Large-Area Three-Dimensional Molecular Ordering of a Polymer Brush by One-Step Processing

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Science  05 Nov 2010:
Vol. 330, Issue 6005, pp. 808-811
DOI: 10.1126/science.1195302

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Bend It, Stretch It

Materials (such as those found in some artificial muscle systems) that are used for stimulus-controlled bending or stretching, require long-range ordering so that local chemical triggers will result in long-range bending or flexing motions. Hosono et al. (p. 808) observed that a sandwich of a polymethacrylate between uniaxially stretched Teflon sheets develops three-dimensional ordering. Upon hot pressing, the main chains of the polymer brushes aligned homeotropically to the film plane, whereas the side chains, containing azobenzene groups, oriented horizontally along the drawing direction of the Teflon sheets. With some azobenzene groups, alternate irradiation with ultraviolet and visible light made the composites bend and stretch reversibly.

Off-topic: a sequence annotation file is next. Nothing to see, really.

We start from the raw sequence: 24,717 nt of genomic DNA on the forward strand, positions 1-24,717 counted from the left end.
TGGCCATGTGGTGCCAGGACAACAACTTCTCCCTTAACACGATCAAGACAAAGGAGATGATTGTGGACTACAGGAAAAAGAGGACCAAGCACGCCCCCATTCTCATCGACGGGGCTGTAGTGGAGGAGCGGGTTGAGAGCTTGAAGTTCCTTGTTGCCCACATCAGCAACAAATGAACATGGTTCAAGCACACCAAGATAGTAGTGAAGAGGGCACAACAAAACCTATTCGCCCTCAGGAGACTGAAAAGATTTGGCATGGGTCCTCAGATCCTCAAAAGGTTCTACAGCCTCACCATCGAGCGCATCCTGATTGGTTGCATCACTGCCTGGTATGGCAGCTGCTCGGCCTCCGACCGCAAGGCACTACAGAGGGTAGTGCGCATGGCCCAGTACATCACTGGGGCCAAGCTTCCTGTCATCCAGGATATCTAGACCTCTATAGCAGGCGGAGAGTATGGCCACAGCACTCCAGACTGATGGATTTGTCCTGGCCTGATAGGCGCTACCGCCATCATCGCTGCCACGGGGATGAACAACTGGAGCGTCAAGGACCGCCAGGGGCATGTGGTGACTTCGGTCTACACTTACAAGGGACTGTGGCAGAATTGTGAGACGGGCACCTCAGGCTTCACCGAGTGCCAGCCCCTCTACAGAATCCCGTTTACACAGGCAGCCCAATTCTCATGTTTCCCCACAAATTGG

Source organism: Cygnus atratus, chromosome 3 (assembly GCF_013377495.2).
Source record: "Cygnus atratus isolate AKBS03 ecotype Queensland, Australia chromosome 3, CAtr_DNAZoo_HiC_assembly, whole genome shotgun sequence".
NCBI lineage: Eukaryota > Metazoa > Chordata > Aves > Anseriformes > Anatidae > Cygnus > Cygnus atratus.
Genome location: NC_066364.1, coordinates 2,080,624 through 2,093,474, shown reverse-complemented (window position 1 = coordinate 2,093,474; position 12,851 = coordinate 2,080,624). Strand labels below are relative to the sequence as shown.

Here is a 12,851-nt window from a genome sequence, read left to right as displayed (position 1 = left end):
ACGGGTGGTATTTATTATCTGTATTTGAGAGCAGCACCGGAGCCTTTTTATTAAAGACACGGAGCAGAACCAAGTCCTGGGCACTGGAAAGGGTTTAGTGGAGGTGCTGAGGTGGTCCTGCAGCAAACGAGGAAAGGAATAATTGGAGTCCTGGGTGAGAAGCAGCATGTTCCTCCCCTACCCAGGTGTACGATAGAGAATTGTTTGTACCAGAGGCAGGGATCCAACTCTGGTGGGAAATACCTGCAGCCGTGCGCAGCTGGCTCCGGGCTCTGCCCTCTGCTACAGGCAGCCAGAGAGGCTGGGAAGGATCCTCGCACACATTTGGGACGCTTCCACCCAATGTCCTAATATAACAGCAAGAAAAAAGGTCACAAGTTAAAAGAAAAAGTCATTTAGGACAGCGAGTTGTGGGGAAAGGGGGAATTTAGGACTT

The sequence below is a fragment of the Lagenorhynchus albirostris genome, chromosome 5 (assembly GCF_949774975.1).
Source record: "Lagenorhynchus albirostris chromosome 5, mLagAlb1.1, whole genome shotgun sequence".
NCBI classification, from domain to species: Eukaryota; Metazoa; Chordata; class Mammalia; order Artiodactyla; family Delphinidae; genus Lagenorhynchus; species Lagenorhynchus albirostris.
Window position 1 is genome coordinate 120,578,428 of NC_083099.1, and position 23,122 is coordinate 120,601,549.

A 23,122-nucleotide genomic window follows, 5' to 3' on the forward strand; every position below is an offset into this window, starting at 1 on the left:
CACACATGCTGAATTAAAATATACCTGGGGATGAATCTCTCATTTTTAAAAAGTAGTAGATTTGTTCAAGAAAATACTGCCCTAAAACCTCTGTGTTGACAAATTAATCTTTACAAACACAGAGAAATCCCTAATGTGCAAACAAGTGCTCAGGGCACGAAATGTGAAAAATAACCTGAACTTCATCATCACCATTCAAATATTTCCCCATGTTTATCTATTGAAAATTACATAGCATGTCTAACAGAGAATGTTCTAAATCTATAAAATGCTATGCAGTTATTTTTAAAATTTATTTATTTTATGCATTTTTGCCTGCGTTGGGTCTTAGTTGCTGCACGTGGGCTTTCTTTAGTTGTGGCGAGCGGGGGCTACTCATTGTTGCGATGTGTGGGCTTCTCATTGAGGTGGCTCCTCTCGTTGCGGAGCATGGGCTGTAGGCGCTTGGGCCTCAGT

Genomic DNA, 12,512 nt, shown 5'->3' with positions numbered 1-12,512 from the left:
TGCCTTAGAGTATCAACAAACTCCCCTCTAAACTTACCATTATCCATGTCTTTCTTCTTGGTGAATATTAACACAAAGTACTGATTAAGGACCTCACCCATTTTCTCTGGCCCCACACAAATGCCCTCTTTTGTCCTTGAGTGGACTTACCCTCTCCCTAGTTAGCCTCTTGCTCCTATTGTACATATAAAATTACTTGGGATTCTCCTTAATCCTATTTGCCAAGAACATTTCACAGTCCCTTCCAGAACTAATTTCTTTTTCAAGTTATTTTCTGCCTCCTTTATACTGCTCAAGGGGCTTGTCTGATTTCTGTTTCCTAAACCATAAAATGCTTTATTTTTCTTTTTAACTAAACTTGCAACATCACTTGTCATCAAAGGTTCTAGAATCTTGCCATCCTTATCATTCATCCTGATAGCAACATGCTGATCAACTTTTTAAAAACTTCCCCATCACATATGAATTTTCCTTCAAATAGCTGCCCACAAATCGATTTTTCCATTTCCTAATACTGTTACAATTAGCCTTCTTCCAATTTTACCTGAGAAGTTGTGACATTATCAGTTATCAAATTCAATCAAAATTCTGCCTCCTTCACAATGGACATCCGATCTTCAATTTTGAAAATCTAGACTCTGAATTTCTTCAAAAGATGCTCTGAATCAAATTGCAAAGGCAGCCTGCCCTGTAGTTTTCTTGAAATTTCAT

Rational molecular design and processing, enabling large-area molecular ordering, are important for creating high-performance organic materials and devices. We show that, upon one-step hot-pressing with uniaxially stretched Teflon sheets, a polymer brush carrying azobenzene-containing mesogenic side chains self-assembles into a freestanding film, where the polymer backbone aligns homeotropically to the film plane and the side chains align horizontally. Such an ordered structure forms through translation of a one-dimensional molecular order of the Teflon sheet and propagates from the interface macroscopically on both sides of the film. The resultant wide-area bimorph configuration allows the polymer film to bend rapidly and reversibly when the azobenzene units are photoisomerized. The combination of polymer brushes with hot-pressing and Teflon sheets provides many possibilities in designing functional soft materials.

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